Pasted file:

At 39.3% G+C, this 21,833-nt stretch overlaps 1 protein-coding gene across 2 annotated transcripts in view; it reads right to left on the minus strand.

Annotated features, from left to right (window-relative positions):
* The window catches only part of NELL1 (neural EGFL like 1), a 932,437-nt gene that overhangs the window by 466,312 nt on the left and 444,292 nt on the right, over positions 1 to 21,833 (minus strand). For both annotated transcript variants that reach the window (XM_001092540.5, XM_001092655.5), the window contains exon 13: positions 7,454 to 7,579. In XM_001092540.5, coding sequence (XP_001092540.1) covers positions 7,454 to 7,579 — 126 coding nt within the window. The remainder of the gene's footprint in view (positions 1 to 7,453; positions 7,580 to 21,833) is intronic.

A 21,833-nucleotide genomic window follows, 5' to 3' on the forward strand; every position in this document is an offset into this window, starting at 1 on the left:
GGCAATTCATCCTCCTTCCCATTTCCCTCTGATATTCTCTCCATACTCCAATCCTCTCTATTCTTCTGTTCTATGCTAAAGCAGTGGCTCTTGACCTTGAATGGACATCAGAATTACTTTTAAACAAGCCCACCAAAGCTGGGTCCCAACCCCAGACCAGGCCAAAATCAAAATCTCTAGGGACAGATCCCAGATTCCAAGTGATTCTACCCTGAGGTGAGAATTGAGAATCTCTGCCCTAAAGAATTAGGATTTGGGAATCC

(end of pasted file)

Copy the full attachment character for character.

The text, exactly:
At 39.3% G+C, this 21,833-nt stretch overlaps 1 protein-coding gene across 2 annotated transcripts in view; it reads right to left on the minus strand.

Annotated features, from left to right (window-relative positions):
* The window catches only part of NELL1 (neural EGFL like 1), a 932,437-nt gene that overhangs the window by 466,312 nt on the left and 444,292 nt on the right, over positions 1 to 21,833 (minus strand). For both annotated transcript variants that reach the window (XM_001092540.5, XM_001092655.5), the window contains exon 13: positions 7,454 to 7,579. In XM_001092540.5, coding sequence (XP_001092540.1) covers positions 7,454 to 7,579 — 126 coding nt within the window. The remainder of the gene's footprint in view (positions 1 to 7,453; positions 7,580 to 21,833) is intronic.

A 21,833-nucleotide genomic window follows, 5' to 3' on the forward strand; every position in this document is an offset into this window, starting at 1 on the left:
GGCAATTCATCCTCCTTCCCATTTCCCTCTGATATTCTCTCCATACTCCAATCCTCTCTATTCTTCTGTTCTATGCTAAAGCAGTGGCTCTTGACCTTGAATGGACATCAGAATTACTTTTAAACAAGCCCACCAAAGCTGGGTCCCAACCCCAGACCAGGCCAAAATCAAAATCTCTAGGGACAGATCCCAGATTCCAAGTGATTCTACCCTGAGGTGAGAATTGAGAATCTCTGCCCTAAAGAATTAGGATTTGGGAATCC